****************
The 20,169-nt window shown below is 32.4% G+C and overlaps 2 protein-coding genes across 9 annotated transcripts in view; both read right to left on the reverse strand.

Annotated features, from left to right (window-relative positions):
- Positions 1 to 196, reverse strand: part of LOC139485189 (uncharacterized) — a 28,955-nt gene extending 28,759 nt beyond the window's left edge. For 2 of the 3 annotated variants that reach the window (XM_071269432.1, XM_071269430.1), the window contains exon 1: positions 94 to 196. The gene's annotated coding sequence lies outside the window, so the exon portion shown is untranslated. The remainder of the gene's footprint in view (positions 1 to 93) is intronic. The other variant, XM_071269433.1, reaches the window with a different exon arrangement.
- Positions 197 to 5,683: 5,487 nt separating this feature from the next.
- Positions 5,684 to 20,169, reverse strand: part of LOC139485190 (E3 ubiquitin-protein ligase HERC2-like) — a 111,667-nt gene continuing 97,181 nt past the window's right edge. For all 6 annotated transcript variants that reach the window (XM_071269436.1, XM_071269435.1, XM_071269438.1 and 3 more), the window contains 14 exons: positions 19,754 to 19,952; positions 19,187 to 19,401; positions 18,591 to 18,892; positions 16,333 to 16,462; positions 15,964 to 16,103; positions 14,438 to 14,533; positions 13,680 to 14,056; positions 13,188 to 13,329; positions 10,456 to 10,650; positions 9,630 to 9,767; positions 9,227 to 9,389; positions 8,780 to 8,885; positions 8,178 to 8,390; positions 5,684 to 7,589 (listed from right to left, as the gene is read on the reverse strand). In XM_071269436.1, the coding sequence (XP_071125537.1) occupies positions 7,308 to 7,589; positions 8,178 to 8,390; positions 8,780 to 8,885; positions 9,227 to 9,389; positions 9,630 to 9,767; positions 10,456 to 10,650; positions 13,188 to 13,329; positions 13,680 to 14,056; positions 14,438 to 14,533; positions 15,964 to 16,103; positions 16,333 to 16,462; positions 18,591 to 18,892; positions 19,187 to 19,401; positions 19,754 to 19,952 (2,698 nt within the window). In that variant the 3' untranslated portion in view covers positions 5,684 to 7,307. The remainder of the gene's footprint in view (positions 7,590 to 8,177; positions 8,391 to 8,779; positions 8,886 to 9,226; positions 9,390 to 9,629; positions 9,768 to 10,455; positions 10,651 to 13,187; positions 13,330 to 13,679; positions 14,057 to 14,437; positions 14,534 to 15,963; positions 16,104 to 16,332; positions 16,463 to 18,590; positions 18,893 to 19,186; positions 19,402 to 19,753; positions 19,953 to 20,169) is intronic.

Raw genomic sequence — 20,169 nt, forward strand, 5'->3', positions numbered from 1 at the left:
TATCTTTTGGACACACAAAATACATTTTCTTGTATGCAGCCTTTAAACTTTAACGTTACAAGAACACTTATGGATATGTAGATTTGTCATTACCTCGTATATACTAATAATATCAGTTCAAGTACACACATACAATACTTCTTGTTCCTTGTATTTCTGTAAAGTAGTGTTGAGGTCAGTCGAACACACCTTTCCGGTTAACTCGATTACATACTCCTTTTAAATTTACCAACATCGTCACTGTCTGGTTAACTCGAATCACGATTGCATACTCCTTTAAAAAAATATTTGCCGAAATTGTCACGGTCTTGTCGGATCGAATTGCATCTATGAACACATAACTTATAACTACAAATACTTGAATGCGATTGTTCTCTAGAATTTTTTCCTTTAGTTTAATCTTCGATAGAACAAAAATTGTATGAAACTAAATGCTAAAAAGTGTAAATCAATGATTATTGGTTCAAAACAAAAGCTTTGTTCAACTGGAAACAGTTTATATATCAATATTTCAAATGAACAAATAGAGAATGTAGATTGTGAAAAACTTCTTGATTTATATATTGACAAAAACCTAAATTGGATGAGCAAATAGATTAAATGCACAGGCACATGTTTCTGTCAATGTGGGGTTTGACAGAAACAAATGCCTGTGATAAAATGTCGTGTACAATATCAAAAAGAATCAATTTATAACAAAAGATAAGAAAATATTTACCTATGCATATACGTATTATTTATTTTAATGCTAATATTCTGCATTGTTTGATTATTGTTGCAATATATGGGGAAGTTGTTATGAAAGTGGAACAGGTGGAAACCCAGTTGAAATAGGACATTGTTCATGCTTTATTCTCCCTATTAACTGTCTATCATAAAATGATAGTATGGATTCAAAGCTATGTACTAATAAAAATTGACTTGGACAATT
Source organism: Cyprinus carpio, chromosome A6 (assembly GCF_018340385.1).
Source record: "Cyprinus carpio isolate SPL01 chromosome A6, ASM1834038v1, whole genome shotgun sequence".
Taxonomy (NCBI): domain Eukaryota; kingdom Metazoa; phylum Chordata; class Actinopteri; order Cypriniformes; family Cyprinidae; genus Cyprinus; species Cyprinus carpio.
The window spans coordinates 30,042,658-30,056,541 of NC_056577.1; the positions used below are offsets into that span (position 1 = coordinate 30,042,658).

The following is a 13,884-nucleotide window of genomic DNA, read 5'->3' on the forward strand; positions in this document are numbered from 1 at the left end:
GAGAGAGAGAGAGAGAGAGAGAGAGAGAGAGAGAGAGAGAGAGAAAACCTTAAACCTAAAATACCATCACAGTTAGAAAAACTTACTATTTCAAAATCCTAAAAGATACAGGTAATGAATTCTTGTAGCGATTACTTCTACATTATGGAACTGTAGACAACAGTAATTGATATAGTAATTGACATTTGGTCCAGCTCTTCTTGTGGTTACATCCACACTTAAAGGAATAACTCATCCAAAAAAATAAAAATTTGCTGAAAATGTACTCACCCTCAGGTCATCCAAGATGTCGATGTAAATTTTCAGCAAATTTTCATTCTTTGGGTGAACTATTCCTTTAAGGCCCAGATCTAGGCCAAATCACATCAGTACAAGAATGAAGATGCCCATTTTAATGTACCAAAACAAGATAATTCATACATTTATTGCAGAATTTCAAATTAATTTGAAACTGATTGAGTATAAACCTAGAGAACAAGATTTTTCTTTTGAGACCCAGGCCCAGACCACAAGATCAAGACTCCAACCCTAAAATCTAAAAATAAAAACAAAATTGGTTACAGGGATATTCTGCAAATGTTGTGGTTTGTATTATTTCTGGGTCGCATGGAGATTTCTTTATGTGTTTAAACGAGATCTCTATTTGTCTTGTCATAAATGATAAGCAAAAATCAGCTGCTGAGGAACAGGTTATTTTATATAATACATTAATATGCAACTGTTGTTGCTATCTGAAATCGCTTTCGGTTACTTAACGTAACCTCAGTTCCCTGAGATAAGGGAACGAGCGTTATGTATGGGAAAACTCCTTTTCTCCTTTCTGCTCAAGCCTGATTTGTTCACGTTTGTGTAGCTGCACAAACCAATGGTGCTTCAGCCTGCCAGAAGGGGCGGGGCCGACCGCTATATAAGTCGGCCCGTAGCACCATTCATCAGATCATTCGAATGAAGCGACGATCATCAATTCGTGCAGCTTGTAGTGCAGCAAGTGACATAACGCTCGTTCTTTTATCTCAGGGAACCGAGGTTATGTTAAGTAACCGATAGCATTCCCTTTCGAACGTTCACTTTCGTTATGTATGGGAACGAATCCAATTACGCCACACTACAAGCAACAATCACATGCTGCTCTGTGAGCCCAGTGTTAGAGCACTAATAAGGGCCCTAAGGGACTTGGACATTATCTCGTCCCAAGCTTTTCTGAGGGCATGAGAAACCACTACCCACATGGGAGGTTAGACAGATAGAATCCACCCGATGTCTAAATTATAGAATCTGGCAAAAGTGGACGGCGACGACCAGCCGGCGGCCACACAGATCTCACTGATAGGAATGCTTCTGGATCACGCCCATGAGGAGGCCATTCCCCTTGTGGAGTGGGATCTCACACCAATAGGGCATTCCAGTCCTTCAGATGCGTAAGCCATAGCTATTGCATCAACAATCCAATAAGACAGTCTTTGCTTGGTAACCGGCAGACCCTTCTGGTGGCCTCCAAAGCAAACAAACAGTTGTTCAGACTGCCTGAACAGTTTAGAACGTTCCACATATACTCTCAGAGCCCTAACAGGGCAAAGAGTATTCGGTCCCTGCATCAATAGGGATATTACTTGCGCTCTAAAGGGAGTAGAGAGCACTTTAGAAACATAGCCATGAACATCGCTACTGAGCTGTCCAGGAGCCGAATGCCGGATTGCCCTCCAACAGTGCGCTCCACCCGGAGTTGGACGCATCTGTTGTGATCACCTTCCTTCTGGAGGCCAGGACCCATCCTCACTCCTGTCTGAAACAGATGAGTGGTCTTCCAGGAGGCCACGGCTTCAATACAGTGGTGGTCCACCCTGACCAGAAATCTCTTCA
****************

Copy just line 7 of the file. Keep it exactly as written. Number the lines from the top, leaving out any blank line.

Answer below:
TATCTTTTGGACACACAAAATACATTTTCTTGTATGCAGCCTTTAAACTTTAACGTTACAAGAACACTTATGGATATGTAGATTTGTCATTACCTCGTATATACTAATAATATCAGTTCAAGTACACACATACAATACTTCTTGTTCCTTGTATTTCTGTAAAGTAGTGTTGAGGTCAGTCGAACACACCTTTCCGGTTAACTCGATTACATACTCCTTTTAAATTTACCAACATCGTCACTGTCTGGTTAACTCGAATCACGATTGCATACTCCTTTAAAAAAATATTTGCCGAAATTGTCACGGTCTTGTCGGATCGAATTGCATCTATGAACACATAACTTATAACTACAAATACTTGAATGCGATTGTTCTCTAGAATTTTTTCCTTTAGTTTAATCTTCGATAGAACAAAAATTGTATGAAACTAAATGCTAAAAAGTGTAAATCAATGATTATTGGTTCAAAACAAAAGCTTTGTTCAACTGGAAACAGTTTATATATCAATATTTCAAATGAACAAATAGAGAATGTAGATTGTGAAAAACTTCTTGATTTATATATTGACAAAAACCTAAATTGGATGAGCAAATAGATTAAATGCACAGGCACATGTTTCTGTCAATGTGGGGTTTGACAGAAACAAATGCCTGTGATAAAATGTCGTGTACAATATCAAAAAGAATCAATTTATAACAAAAGATAAGAAAATATTTACCTATGCATATACGTATTATTTATTTTAATGCTAATATTCTGCATTGTTTGATTATTGTTGCAATATATGGGGAAGTTGTTATGAAAGTGGAACAGGTGGAAACCCAGTTGAAATAGGACATTGTTCATGCTTTATTCTCCCTATTAACTGTCTATCATAAAATGATAGTATGGATTCAAAGCTATGTACTAATAAAAATTGACTTGGACAATT